Some technical aspects of the rheological properties of high concentration fine suspensions to avoid environmental disasters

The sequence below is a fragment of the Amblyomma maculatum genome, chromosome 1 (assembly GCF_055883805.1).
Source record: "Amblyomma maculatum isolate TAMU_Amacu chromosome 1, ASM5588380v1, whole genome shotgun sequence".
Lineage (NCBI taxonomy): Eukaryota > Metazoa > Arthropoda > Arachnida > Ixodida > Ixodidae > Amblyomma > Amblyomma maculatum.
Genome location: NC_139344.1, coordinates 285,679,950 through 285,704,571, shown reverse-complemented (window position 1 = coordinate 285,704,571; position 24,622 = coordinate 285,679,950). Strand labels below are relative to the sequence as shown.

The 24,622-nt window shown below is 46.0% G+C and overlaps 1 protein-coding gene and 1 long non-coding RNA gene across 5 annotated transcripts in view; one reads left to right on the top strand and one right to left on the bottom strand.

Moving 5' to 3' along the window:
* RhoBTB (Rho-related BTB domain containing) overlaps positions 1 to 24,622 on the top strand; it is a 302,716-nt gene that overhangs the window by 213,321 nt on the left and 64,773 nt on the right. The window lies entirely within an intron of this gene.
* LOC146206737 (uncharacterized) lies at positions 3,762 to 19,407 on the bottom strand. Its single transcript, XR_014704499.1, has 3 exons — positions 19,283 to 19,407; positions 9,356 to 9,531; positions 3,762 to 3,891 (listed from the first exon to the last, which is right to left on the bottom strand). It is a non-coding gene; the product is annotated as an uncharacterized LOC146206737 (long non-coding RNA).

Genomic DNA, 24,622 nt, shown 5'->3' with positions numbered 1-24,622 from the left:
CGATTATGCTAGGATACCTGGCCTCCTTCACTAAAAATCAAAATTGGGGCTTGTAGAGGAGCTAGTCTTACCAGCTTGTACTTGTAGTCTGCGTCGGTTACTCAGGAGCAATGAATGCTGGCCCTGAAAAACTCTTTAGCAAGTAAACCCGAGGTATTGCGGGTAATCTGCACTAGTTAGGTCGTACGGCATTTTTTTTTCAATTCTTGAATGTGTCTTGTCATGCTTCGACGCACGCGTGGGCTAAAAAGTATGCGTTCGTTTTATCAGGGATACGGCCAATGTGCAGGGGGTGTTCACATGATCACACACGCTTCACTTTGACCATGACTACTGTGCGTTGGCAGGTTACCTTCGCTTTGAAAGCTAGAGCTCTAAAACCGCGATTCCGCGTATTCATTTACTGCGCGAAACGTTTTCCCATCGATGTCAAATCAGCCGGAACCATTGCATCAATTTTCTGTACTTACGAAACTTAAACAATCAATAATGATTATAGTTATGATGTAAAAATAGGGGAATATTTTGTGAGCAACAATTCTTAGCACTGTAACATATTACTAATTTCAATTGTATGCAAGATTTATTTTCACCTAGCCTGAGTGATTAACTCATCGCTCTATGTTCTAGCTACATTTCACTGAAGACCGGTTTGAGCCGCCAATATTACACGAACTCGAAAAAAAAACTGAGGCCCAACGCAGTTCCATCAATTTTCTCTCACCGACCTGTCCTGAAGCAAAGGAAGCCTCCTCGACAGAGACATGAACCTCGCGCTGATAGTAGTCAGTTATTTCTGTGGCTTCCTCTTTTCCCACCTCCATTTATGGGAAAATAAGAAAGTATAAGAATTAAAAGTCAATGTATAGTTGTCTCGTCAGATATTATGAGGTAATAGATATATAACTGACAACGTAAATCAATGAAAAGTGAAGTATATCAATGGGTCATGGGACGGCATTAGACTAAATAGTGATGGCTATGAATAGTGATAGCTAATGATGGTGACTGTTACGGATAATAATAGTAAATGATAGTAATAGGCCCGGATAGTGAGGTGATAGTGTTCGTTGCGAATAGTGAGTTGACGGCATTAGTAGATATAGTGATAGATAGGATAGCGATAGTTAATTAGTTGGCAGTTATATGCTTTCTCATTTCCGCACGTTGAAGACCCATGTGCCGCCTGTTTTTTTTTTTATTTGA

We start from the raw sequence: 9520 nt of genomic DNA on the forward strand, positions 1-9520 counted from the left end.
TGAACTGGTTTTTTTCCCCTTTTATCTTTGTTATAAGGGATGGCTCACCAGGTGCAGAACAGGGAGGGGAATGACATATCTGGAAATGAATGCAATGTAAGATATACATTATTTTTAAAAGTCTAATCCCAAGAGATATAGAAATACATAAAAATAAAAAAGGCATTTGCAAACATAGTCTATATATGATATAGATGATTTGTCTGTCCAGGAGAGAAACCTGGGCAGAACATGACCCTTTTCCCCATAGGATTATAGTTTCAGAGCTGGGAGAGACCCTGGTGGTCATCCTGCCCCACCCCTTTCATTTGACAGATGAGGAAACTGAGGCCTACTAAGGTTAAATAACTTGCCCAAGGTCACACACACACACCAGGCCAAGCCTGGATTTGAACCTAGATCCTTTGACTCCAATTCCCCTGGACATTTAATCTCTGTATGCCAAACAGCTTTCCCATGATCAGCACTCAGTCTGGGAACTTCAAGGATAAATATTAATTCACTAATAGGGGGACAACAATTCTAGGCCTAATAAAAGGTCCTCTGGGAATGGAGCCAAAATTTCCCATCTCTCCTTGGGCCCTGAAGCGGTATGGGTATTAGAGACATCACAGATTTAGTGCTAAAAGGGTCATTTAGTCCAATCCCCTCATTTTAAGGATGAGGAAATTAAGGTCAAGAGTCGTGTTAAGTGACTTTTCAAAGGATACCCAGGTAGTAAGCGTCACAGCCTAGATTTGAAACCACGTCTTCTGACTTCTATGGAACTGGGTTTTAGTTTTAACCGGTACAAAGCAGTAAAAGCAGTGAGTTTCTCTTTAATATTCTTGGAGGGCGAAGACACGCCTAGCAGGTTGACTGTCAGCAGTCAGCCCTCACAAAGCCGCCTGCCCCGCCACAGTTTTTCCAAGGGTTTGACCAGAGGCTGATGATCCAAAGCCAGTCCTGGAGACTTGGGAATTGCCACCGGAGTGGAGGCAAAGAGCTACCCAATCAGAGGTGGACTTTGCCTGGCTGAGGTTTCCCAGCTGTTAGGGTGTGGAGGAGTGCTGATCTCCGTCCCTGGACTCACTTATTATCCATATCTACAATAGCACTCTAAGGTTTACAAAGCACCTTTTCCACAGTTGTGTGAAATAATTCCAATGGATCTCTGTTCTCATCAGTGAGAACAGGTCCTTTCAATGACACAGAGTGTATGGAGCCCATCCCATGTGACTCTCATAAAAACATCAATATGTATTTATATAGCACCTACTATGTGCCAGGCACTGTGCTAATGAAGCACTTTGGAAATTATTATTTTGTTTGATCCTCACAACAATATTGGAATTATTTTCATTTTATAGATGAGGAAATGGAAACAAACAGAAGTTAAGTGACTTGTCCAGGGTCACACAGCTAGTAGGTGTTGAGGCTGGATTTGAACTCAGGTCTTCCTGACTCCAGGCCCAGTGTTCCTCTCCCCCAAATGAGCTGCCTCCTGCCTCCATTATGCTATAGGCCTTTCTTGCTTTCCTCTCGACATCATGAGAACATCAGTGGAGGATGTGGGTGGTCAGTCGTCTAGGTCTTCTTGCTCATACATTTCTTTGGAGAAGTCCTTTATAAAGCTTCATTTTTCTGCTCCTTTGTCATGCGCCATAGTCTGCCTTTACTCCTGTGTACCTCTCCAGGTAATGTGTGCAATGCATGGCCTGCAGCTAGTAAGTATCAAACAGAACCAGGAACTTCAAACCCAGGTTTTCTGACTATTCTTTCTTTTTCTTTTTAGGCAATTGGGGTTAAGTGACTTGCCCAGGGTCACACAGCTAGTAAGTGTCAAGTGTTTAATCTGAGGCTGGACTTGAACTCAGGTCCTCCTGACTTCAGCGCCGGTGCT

The behavior of slurries and suspensions made by mixing solid particles and liquids is very important for various industrial applications. The latest accidental failure events at tailings facilities (Kolontár, Baia Mare) have focused public interest into this field. Nowadays, environmental practice is turning to use dry deposition techniques or at least as high concentration slurries or pastes as possible, to avoid large spills in case of an accidental failure of an embankment. High concentration slurries are becoming widely accepted in many environmentally related operations such as underground backfilling or simple tailings deposition. However, the hydraulic transport of pastes or high density slurries requires higher energy input via pumps, and, in addition, the energy requirement or pressure loss calculation methods are also different because the rheology of pastes differs from that of dilute slurries. At the University of Miskolc, Institute of Raw Materials Preparation and Environmental Processing, Miskolc, Hungary, this topic has been studied for many decades. The fine suspension – coarse mixture flow model was introduced, and it has been determined that the flow behavior of fine suspensions made of solid particles smaller than a limit particle size can be measured and interpreted in almost the same way as for single phase clear liquids. Based on these measured rheological parameters of fine suspensions, the frictional energy loss can be calculated. The aim of this paper is to give a summary and data base about the rheological behavior of different industrial materials based on pilot scale hydraulic loop measurements. An Anton-Paar rotational viscometer and a tube viscometer with three measuring pipe sections,– developed by our institute – were used for testing. The results of measurements of various granular materials, such as sands, fly ashes, perlite, tailings and red mud are presented in connection with environmental applications. Based on these results, empirical relationships are presented, where the parameters are determined by simple function fitting into the data of measurements carried out at discrete concentration values. The rheology of fine suspensions of any concentration up to the measured maximum can be calculated by these relationships.
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